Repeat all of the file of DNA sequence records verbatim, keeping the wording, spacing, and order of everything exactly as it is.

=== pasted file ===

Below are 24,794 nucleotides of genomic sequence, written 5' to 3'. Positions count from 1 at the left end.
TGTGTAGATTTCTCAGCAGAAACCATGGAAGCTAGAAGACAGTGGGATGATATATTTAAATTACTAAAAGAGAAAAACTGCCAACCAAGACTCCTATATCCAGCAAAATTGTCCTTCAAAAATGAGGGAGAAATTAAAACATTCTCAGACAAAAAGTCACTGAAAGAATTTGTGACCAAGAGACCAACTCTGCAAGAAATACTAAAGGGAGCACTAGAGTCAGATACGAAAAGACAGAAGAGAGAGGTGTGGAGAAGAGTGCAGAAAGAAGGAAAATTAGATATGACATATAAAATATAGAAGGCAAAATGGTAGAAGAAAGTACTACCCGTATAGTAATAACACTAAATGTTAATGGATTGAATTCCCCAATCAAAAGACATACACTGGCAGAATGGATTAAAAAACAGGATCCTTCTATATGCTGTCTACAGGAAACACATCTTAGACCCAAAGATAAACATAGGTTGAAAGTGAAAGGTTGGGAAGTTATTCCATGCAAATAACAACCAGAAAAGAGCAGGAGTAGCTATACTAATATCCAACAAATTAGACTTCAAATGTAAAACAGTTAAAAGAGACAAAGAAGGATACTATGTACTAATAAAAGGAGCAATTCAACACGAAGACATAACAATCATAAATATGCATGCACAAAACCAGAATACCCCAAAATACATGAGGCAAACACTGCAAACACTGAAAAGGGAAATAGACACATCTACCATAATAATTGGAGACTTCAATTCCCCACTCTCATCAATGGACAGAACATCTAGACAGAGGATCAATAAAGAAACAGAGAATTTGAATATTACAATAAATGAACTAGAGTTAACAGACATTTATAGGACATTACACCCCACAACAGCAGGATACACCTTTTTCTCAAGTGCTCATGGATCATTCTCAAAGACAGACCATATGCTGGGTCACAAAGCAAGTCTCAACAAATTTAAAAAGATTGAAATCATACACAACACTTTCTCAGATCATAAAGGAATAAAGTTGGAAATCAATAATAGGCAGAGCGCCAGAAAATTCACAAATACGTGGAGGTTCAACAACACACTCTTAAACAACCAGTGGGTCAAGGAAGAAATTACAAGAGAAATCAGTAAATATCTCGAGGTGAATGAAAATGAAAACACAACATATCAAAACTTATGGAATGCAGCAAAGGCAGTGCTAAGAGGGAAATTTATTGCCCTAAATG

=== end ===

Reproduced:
Below are 24,794 nucleotides of genomic sequence, written 5' to 3'. Positions count from 1 at the left end.
TGTGTAGATTTCTCAGCAGAAACCATGGAAGCTAGAAGACAGTGGGATGATATATTTAAATTACTAAAAGAGAAAAACTGCCAACCAAGACTCCTATATCCAGCAAAATTGTCCTTCAAAAATGAGGGAGAAATTAAAACATTCTCAGACAAAAAGTCACTGAAAGAATTTGTGACCAAGAGACCAACTCTGCAAGAAATACTAAAGGGAGCACTAGAGTCAGATACGAAAAGACAGAAGAGAGAGGTGTGGAGAAGAGTGCAGAAAGAAGGAAAATTAGATATGACATATAAAATATAGAAGGCAAAATGGTAGAAGAAAGTACTACCCGTATAGTAATAACACTAAATGTTAATGGATTGAATTCCCCAATCAAAAGACATACACTGGCAGAATGGATTAAAAAACAGGATCCTTCTATATGCTGTCTACAGGAAACACATCTTAGACCCAAAGATAAACATAGGTTGAAAGTGAAAGGTTGGGAAGTTATTCCATGCAAATAACAACCAGAAAAGAGCAGGAGTAGCTATACTAATATCCAACAAATTAGACTTCAAATGTAAAACAGTTAAAAGAGACAAAGAAGGATACTATGTACTAATAAAAGGAGCAATTCAACACGAAGACATAACAATCATAAATATGCATGCACAAAACCAGAATACCCCAAAATACATGAGGCAAACACTGCAAACACTGAAAAGGGAAATAGACACATCTACCATAATAATTGGAGACTTCAATTCCCCACTCTCATCAATGGACAGAACATCTAGACAGAGGATCAATAAAGAAACAGAGAATTTGAATATTACAATAAATGAACTAGAGTTAACAGACATTTATAGGACATTACACCCCACAACAGCAGGATACACCTTTTTCTCAAGTGCTCATGGATCATTCTCAAAGACAGACCATATGCTGGGTCACAAAGCAAGTCTCAACAAATTTAAAAAGATTGAAATCATACACAACACTTTCTCAGATCATAAAGGAATAAAGTTGGAAATCAATAATAGGCAGAGCGCCAGAAAATTCACAAATACGTGGAGGTTCAACAACACACTCTTAAACAACCAGTGGGTCAAGGAAGAAATTACAAGAGAAATCAGTAAATATCTCGAGGTGAATGAAAATGAAAACACAACATATCAAAACTTATGGAATGCAGCAAAGGCAGTGCTAAGAGGGAAATTTATTGCCCTAAATG